The Effect of Beach Nourishment with Aragonite Versus Silicate Sand on Beach Temperature and Loggerhead Sea Turtle Nesting Success

Sarah L. Milton, Alexis A. Schulman, Peter L. Lutz

Abstract


Heavy erosion and dwindling offshore sand sources have resulted in increased pressure to find alternate sand sources for Florida beach renourishment. One potential economically viable source is oolitic aragonite commercially mined in the Bahamas, however the environmental impacts of aragonite sand on Florida beaches has not been determined. This study was undertaken to examine the effects of oolitic aragonite on one organism, the threatened loggerhead sea turtle (Caretta caretta), which nests in great numbers on beaches of the Southeastern United States. Temperature grain size distribution, and hydric potential were measured, and the effects of these physical factors on loggerhead nest hatching and emergence success were compared for nests buried in aragonite versus native Florida silicate sand. There were no significant differences in grain size distribution or water potential between nests in each sand type: however temperature regimes in the two sands differed significantly. While both sand types had similarly high hatching and emergence success rates of 86% to 97%, the study raises important questions concerning the possible effects of observed nest temperature differences on hatchling sex ratios.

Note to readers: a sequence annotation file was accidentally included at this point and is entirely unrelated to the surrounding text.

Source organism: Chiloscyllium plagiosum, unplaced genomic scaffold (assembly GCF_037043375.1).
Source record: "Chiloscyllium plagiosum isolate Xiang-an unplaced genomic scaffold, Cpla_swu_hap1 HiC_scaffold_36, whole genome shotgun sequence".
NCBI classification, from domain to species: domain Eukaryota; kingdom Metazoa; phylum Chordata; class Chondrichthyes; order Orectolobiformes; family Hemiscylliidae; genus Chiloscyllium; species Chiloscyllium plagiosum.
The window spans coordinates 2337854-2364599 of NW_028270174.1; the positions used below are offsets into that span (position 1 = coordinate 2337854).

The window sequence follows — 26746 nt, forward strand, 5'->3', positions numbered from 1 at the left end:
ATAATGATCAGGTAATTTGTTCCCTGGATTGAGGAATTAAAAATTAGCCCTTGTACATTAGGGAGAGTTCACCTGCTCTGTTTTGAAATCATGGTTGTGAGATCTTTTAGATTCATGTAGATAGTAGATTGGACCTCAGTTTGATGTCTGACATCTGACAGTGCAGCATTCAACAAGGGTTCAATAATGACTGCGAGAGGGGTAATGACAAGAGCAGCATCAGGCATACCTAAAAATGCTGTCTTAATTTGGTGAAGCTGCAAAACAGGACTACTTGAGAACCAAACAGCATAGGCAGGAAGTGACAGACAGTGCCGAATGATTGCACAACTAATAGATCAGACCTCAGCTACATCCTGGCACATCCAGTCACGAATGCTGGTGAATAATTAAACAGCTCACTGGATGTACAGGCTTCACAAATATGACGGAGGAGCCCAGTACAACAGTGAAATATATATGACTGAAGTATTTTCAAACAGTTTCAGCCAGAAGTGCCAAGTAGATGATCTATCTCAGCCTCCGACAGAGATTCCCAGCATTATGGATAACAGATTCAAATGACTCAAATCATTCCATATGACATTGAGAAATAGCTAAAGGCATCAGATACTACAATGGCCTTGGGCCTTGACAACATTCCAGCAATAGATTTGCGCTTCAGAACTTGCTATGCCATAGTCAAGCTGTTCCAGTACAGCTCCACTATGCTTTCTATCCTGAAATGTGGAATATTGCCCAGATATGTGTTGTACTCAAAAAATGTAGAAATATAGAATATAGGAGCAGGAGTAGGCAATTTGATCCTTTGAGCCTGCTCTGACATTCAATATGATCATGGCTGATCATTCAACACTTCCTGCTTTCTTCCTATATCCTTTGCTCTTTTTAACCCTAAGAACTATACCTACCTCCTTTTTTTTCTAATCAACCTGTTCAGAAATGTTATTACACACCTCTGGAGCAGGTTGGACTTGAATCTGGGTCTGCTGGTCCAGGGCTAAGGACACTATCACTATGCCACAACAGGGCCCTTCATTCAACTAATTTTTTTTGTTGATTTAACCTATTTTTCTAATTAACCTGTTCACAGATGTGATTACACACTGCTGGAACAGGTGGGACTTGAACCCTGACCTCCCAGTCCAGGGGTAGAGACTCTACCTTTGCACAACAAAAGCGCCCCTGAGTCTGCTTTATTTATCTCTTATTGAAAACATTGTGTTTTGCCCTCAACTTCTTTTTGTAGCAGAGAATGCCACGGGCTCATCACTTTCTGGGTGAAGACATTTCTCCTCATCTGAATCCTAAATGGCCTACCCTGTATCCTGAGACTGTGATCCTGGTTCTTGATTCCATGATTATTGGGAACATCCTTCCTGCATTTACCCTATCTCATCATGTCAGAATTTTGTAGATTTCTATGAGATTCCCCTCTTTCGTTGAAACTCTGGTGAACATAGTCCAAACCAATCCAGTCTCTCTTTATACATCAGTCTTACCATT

Keywords


Beach renourishment; loggerhead sea turtle; hatching; sex ratio; incubation period; aragonite

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